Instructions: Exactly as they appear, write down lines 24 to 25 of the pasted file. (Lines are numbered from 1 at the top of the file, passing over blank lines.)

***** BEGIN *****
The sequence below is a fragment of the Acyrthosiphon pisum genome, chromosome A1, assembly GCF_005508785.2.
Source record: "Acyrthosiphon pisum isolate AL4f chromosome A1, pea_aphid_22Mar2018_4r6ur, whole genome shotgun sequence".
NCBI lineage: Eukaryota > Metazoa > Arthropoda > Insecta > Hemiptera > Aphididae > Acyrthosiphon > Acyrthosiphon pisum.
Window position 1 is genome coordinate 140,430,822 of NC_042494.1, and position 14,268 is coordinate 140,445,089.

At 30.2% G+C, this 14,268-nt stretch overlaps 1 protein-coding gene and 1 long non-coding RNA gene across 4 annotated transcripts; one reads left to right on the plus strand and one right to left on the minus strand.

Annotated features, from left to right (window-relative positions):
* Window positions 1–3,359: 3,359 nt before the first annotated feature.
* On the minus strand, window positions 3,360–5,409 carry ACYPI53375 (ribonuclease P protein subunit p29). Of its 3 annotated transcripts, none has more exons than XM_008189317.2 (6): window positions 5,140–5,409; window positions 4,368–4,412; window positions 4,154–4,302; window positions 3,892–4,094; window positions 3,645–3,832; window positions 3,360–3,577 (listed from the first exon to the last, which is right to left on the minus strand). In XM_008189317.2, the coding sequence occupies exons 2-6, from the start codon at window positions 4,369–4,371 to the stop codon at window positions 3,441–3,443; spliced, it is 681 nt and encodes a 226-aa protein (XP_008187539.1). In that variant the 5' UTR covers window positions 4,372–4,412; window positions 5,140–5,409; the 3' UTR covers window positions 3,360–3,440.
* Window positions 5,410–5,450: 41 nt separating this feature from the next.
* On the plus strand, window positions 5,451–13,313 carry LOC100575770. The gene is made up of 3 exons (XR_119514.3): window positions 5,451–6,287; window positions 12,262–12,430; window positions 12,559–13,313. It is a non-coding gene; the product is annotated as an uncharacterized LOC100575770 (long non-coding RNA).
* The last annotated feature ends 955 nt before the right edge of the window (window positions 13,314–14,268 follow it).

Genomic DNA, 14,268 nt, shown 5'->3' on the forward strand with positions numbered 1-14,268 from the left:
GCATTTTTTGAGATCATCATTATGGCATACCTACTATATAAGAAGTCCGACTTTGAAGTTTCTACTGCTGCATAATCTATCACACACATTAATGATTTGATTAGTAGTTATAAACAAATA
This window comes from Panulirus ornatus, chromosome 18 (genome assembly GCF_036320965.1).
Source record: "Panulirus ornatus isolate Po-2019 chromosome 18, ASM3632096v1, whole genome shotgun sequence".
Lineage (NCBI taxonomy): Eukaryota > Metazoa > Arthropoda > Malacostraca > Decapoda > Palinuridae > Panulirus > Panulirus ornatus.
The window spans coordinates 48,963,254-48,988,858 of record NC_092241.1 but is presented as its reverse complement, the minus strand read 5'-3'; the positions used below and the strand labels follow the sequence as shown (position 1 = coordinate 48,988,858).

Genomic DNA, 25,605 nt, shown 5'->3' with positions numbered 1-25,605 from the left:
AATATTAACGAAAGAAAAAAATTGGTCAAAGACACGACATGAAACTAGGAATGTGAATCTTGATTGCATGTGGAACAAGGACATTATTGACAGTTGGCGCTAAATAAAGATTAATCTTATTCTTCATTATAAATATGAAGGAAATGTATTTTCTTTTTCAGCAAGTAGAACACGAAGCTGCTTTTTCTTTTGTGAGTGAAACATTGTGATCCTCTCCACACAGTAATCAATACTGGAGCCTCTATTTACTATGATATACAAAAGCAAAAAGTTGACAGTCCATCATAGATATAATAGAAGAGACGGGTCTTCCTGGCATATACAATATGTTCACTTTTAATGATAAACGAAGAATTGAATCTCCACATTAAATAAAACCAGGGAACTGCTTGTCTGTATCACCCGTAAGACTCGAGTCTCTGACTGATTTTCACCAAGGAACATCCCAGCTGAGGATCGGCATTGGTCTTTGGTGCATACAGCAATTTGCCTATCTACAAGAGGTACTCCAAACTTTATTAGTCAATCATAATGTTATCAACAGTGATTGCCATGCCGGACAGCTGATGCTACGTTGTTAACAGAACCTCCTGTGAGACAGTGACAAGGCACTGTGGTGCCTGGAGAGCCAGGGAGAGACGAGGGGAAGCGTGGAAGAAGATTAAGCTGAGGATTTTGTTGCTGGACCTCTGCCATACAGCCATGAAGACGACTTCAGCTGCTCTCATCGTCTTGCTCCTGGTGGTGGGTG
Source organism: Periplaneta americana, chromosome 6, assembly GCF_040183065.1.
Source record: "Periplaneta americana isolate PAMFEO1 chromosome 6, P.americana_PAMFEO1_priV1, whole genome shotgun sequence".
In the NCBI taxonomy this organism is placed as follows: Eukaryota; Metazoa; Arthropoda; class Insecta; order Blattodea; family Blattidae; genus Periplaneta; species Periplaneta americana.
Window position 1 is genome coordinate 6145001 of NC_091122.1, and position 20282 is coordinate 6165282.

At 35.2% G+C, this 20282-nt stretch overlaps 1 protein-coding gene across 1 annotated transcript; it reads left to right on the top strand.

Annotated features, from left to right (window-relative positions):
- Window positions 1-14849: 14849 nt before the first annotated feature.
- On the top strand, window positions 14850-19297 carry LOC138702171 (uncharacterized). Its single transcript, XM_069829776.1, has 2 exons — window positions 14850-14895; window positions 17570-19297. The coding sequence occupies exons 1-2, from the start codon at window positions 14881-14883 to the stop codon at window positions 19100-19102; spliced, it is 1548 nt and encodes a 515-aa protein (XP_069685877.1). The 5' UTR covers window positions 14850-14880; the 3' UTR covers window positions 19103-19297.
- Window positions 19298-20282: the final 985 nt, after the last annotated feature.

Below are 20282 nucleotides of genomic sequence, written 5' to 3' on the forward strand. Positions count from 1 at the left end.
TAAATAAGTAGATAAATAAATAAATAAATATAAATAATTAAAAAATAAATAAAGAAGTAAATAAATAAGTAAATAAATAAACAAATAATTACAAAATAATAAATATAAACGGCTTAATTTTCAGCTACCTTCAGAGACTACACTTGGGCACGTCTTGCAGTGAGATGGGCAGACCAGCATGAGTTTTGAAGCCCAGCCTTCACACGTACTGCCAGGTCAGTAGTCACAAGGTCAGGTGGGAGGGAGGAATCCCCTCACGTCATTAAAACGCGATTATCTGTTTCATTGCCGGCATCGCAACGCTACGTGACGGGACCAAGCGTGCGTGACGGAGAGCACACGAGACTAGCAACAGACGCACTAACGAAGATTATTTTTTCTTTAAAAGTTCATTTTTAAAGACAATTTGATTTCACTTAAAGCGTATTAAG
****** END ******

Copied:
At 35.2% G+C, this 20282-nt stretch overlaps 1 protein-coding gene across 1 annotated transcript; it reads left to right on the top strand.

Annotated features, from left to right (window-relative positions):